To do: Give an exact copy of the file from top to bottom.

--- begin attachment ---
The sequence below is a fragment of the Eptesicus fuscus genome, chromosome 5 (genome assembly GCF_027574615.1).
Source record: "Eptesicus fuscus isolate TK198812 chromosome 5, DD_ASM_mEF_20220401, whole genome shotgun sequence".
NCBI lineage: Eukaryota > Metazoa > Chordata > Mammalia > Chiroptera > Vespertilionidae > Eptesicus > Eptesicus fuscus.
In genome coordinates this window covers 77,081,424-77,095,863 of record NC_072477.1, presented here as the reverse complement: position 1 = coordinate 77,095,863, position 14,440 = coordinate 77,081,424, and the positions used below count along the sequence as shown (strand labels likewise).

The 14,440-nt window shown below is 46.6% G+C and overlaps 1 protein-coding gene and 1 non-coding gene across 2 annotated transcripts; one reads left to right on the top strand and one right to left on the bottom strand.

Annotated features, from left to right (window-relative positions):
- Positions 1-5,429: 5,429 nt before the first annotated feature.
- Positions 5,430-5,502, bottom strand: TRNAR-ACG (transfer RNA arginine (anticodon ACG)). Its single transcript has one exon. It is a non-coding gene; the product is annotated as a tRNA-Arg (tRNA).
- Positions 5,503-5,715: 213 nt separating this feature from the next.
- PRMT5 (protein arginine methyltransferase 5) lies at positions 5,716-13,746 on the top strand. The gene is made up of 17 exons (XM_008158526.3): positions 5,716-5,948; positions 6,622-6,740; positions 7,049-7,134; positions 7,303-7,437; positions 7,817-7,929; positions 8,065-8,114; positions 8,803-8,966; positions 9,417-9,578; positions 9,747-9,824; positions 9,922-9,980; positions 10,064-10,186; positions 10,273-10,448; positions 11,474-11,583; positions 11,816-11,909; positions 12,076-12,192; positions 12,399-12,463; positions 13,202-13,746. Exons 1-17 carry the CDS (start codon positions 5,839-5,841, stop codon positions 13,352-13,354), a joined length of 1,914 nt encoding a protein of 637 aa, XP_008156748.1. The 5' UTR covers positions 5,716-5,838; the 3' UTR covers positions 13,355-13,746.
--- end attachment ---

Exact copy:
The sequence below is a fragment of the Eptesicus fuscus genome, chromosome 5 (genome assembly GCF_027574615.1).
Source record: "Eptesicus fuscus isolate TK198812 chromosome 5, DD_ASM_mEF_20220401, whole genome shotgun sequence".
NCBI lineage: Eukaryota > Metazoa > Chordata > Mammalia > Chiroptera > Vespertilionidae > Eptesicus > Eptesicus fuscus.
In genome coordinates this window covers 77,081,424-77,095,863 of record NC_072477.1, presented here as the reverse complement: position 1 = coordinate 77,095,863, position 14,440 = coordinate 77,081,424, and the positions used below count along the sequence as shown (strand labels likewise).

The 14,440-nt window shown below is 46.6% G+C and overlaps 1 protein-coding gene and 1 non-coding gene across 2 annotated transcripts; one reads left to right on the top strand and one right to left on the bottom strand.

Annotated features, from left to right (window-relative positions):
- Positions 1-5,429: 5,429 nt before the first annotated feature.
- Positions 5,430-5,502, bottom strand: TRNAR-ACG (transfer RNA arginine (anticodon ACG)). Its single transcript has one exon. It is a non-coding gene; the product is annotated as a tRNA-Arg (tRNA).
- Positions 5,503-5,715: 213 nt separating this feature from the next.
- PRMT5 (protein arginine methyltransferase 5) lies at positions 5,716-13,746 on the top strand. The gene is made up of 17 exons (XM_008158526.3): positions 5,716-5,948; positions 6,622-6,740; positions 7,049-7,134; positions 7,303-7,437; positions 7,817-7,929; positions 8,065-8,114; positions 8,803-8,966; positions 9,417-9,578; positions 9,747-9,824; positions 9,922-9,980; positions 10,064-10,186; positions 10,273-10,448; positions 11,474-11,583; positions 11,816-11,909; positions 12,076-12,192; positions 12,399-12,463; positions 13,202-13,746. Exons 1-17 carry the CDS (start codon positions 5,839-5,841, stop codon positions 13,352-13,354), a joined length of 1,914 nt encoding a protein of 637 aa, XP_008156748.1. The 5' UTR covers positions 5,716-5,838; the 3' UTR covers positions 13,355-13,746.